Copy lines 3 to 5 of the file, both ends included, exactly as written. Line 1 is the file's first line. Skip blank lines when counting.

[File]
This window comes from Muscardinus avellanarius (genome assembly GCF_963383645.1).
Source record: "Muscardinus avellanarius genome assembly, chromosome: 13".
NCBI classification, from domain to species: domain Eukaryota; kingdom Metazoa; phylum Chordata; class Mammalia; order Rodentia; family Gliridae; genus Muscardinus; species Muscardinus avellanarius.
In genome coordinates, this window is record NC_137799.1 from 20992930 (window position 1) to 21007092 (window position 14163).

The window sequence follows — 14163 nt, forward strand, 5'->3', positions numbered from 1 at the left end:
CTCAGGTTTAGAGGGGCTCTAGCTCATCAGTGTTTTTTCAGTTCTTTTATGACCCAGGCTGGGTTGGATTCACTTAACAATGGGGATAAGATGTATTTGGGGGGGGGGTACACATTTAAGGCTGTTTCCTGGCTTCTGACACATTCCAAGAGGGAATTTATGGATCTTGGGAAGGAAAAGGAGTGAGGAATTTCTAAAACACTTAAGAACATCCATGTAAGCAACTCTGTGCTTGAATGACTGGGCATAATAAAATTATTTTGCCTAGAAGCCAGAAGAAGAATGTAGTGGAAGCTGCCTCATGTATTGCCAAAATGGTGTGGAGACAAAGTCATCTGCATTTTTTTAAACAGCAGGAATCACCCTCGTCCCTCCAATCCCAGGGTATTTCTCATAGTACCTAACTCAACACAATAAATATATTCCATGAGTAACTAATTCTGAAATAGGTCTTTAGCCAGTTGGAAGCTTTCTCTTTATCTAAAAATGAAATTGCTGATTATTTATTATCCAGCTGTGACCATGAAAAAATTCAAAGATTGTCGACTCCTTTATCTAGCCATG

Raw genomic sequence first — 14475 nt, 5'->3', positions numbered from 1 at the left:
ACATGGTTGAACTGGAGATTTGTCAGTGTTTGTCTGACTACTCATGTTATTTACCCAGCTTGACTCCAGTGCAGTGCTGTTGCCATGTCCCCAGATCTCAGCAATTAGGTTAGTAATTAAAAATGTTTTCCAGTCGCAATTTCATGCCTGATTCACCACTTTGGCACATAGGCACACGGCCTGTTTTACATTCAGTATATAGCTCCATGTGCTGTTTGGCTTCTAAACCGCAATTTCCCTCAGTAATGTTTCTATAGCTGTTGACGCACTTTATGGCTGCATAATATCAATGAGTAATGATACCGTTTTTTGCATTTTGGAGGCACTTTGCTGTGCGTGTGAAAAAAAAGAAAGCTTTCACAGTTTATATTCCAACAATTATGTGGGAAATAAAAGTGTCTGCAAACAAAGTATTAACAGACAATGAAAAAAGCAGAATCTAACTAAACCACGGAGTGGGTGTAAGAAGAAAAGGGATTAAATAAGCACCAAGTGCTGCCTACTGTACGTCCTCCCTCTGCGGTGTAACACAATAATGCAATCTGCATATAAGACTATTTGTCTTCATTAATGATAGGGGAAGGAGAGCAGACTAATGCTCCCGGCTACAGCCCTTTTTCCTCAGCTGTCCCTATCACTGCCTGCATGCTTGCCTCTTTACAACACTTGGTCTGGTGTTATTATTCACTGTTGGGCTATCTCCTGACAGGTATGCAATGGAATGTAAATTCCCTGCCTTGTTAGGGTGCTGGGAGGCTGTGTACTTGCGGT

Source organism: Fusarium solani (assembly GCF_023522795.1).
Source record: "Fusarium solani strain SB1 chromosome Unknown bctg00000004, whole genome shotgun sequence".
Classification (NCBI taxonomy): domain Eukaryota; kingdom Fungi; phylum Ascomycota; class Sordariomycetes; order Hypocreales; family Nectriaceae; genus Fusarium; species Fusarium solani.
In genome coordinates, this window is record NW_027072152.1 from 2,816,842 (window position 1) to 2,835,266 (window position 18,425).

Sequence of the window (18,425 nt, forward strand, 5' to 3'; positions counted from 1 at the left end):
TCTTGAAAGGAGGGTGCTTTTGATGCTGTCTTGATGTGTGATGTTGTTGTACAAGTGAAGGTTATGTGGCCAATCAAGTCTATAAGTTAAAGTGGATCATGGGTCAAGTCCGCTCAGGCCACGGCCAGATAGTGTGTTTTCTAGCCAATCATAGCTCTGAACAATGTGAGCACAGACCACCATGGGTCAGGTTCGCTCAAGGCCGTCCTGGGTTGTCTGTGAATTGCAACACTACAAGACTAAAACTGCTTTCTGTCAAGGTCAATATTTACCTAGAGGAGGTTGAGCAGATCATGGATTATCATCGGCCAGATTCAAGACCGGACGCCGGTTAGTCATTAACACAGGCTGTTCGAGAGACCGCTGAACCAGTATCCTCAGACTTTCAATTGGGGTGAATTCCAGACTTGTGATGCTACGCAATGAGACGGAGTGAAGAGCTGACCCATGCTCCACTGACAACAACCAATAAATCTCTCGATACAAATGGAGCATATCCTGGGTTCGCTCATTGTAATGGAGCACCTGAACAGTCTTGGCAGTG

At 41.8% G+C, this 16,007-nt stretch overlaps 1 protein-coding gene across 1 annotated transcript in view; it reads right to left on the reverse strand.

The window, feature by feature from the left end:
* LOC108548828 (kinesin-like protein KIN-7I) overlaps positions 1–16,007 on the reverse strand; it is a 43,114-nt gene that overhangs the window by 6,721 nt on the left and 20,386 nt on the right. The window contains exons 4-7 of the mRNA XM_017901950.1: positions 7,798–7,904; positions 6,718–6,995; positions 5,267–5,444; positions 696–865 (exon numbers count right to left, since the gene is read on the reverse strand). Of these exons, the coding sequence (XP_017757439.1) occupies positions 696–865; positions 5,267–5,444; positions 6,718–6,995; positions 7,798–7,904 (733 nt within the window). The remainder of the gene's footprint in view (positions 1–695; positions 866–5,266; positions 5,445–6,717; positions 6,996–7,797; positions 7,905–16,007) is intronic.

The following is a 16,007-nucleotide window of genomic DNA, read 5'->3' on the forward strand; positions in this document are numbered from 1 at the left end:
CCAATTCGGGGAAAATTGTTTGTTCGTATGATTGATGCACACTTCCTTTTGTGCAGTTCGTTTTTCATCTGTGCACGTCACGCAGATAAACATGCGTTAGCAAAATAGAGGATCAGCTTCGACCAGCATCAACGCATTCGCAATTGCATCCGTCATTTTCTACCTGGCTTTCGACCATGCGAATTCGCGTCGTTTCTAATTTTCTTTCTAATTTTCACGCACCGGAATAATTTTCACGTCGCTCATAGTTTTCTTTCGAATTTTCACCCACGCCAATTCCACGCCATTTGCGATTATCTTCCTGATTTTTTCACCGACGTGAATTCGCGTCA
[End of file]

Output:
NCBI classification, from domain to species: domain Eukaryota; kingdom Metazoa; phylum Chordata; class Mammalia; order Rodentia; family Gliridae; genus Muscardinus; species Muscardinus avellanarius.
In genome coordinates, this window is record NC_137799.1 from 20992930 (window position 1) to 21007092 (window position 14163).

The window sequence follows — 14163 nt, forward strand, 5'->3', positions numbered from 1 at the left end: